“It was more education than anything else…. We introduced Americans to America.” -Roy Stryker
During the Great Depression
While the photographers were traversing fields and cities across the United States, Roy Stryker and the Washington based team focused on “introducing Americans to America” by presenting the pictures to the public. The photographs were promulgated by a variety of means, providing a visual education to the American public. Newspapers and magazines across the nation printed the photographs (McDanell, 9). In addition, the pictures were used in government publications and pamphlets and by congressional committees and investigative agencies.
Furthermore, there were no copyright costs to reproduce the government owned images, so they were frequently published in commercial books. Archibald MacLeish’s used them to illustrate his epic poem, Land of the Free (1938), and considered the images crucial to convey the poetry. He wrote that his work was “not a book of poems illustrated by photographs,” but “a book of photographs illustrated by a poem” (Curtis, vii).
Exhibitions were another method of providing exposure to the public. Traveling exhibits targeted a wide range of audiences such as camera clubs, universities, church groups, conventions, and state fairs (McDanell, 9). Exposing city dwellers to the plight of rural America became the subject of several major exhibits in New York City and a selection of FSA photographs was submitted to the 1938 First International Photographic Exposition.
The exhibit elicited 540 responses collected from a comment box, which provide valuable insight into the reaction of the public to the photographs of the FSA during the Great Depression. The reactions ranged from “Moving and dramatic” to “Subversive propaganda.”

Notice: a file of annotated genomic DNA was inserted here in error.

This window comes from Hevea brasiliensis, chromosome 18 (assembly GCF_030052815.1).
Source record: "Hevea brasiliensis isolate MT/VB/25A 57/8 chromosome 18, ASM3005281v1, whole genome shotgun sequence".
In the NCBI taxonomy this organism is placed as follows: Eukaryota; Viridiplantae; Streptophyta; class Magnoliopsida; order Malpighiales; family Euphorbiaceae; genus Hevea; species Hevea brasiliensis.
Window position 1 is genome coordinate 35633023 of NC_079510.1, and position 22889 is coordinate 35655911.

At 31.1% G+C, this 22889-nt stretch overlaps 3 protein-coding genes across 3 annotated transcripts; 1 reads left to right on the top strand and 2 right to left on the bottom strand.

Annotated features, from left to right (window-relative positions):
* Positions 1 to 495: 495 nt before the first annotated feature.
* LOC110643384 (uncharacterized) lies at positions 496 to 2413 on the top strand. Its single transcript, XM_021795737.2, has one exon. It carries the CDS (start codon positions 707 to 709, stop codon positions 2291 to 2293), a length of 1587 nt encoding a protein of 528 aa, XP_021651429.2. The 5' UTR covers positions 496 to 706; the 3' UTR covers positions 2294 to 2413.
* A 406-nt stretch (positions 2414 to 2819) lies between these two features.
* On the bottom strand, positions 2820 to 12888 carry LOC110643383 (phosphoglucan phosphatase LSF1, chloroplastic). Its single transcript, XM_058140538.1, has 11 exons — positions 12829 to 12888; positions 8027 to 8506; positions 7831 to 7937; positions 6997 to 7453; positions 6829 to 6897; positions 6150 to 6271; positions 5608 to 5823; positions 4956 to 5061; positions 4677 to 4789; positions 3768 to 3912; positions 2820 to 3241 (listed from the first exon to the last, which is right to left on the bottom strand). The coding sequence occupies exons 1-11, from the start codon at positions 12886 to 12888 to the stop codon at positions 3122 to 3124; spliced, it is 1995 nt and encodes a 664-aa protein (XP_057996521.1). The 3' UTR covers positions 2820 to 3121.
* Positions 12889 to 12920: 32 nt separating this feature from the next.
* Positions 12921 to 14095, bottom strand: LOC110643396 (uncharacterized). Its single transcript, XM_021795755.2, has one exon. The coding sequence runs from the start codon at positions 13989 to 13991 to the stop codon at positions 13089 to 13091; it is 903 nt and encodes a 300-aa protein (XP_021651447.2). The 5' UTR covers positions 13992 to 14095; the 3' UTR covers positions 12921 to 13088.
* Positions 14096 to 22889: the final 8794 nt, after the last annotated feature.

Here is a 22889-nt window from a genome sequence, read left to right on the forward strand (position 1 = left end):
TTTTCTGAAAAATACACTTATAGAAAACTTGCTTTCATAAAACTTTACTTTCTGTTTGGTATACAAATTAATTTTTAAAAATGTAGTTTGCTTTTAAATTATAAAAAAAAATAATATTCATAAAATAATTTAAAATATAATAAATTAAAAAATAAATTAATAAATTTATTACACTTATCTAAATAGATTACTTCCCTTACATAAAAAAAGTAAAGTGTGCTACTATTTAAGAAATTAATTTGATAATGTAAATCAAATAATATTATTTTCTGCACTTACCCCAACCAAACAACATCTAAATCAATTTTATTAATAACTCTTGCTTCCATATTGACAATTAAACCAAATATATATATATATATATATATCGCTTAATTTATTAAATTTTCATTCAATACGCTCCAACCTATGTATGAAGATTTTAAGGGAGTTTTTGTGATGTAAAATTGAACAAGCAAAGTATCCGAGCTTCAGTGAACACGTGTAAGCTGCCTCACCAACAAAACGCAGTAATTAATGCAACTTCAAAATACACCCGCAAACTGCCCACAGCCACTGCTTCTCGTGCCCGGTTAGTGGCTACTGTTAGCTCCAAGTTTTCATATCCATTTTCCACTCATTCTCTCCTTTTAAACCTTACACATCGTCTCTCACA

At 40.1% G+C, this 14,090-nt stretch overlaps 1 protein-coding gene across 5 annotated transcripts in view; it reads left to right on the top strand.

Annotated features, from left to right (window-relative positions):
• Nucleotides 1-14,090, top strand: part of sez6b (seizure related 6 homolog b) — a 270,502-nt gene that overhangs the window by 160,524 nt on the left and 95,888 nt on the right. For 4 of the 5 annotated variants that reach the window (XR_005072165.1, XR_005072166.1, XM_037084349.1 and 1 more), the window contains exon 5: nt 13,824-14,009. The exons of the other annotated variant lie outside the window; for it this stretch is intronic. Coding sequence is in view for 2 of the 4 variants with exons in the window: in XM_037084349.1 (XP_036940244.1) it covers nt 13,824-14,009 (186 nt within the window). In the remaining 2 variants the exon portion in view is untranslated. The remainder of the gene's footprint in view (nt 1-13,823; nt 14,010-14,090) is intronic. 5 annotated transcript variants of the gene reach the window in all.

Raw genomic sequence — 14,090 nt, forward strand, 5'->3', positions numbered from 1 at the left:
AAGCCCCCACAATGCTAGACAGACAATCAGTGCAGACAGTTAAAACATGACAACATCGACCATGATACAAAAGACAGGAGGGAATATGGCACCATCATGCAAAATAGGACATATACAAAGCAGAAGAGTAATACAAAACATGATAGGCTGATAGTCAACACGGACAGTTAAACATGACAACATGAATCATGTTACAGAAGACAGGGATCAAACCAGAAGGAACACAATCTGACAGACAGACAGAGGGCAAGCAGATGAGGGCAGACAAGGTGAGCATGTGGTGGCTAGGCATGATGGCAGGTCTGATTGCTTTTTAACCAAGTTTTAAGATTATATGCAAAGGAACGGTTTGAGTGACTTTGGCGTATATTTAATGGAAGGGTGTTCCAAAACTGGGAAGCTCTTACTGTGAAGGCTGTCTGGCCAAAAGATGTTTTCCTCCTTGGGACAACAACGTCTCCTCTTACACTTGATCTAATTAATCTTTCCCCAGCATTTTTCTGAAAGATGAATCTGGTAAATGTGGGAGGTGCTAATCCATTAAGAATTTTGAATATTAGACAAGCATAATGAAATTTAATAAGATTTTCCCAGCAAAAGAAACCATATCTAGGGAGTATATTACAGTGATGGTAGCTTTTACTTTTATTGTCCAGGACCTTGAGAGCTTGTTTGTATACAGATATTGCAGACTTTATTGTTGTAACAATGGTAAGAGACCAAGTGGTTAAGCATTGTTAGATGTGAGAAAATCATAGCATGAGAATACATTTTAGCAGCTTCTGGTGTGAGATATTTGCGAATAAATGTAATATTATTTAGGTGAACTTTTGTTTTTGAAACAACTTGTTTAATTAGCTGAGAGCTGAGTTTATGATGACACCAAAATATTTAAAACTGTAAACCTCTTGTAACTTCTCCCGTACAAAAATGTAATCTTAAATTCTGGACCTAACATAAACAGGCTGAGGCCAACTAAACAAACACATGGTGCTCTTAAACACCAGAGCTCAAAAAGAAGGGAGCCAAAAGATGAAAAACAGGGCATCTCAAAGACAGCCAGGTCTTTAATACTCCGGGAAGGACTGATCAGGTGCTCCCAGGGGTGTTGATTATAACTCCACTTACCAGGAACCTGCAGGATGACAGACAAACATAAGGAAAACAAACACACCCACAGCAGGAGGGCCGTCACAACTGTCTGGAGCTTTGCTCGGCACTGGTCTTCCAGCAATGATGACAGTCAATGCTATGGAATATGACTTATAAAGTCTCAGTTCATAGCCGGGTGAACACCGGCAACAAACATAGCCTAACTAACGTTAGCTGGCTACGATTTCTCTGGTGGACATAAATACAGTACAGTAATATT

Other examples include, “Wake up Smug America” and “A hell of a subject for a salon.” One commenter wrote, “These pictures impress one as real life of a vast section of the American people,” while another viewer reflected, “It makes you think of tomorrow and what it will bring” (Curtis, 5).
Although sponsored by the Federal Government, the FSA photographic program was controversial. Stryker was often on the defensive and budgetary limitations made equipping photographers difficult. “Unsympathetic government accountants questioned the cost of film and camera equipment, per diem expenses, and the subsidy of automobile travel…. Hostile congressional critics resisted photographic forays into their districts and demanded explanation of the entire concept of visual information” (Curtis, 9).
In 1943, the pressures and rationing leading up to WWII brought the project to an end, and the collection of approximately 250,000 images was deposited in the Library of Congress in 1944 (McDanell, 271). Even as late as 1948, five years after the program ended, congressmen again questioned “the merit of the ‘silly photos’ that ‘clutter’ the Library of Congress” (272), but the pictures were preserved.
For many years, the size of the file and the careful storage of the negatives needed for preservation precluded its access by the general public; however, in 1995, the Library of Congress digitized the entire collection, which can now be easily accessed and searched online.
The collection of FSA Photographs is now hailed as the definitive portrayal of an entire era– the Great Depression. Some of the pictures are installed in fine art galleries as part of permanent museum exhibits and have been credited with helping to define the genre of documentary photography. In his article, “The FSA Collection of Photographs,” written 30 years after the program ended, Stryker maintains that the project cannot be so narrowly defined as art, journalism, or historical documentary. He says it was an education (Stryker, 8), for the American people living in the Great Depression, for himself, the FSA photographers, as well as for us today and future generations.